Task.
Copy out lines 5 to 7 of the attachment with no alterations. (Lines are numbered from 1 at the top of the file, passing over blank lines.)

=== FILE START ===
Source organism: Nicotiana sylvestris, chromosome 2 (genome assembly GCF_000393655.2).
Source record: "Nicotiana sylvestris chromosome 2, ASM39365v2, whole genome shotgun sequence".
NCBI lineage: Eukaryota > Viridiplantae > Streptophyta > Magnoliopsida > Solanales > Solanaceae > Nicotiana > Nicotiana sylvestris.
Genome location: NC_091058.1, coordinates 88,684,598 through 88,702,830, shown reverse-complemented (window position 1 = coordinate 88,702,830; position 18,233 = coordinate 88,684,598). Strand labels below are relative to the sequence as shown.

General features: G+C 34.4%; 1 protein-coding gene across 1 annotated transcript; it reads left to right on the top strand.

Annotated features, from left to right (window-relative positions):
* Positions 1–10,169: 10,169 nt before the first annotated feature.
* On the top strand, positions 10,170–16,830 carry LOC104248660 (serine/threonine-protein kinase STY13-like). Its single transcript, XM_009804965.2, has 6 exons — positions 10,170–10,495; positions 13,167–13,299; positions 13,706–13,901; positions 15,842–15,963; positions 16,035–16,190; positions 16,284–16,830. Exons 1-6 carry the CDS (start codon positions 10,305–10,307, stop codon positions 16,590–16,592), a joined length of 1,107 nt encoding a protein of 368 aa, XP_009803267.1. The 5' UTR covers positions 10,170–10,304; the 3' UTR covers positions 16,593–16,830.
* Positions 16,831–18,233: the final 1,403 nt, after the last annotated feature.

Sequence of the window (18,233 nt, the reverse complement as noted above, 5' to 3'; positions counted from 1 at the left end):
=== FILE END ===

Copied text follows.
General features: G+C 34.4%; 1 protein-coding gene across 1 annotated transcript; it reads left to right on the top strand.

Annotated features, from left to right (window-relative positions):
* Positions 1–10,169: 10,169 nt before the first annotated feature.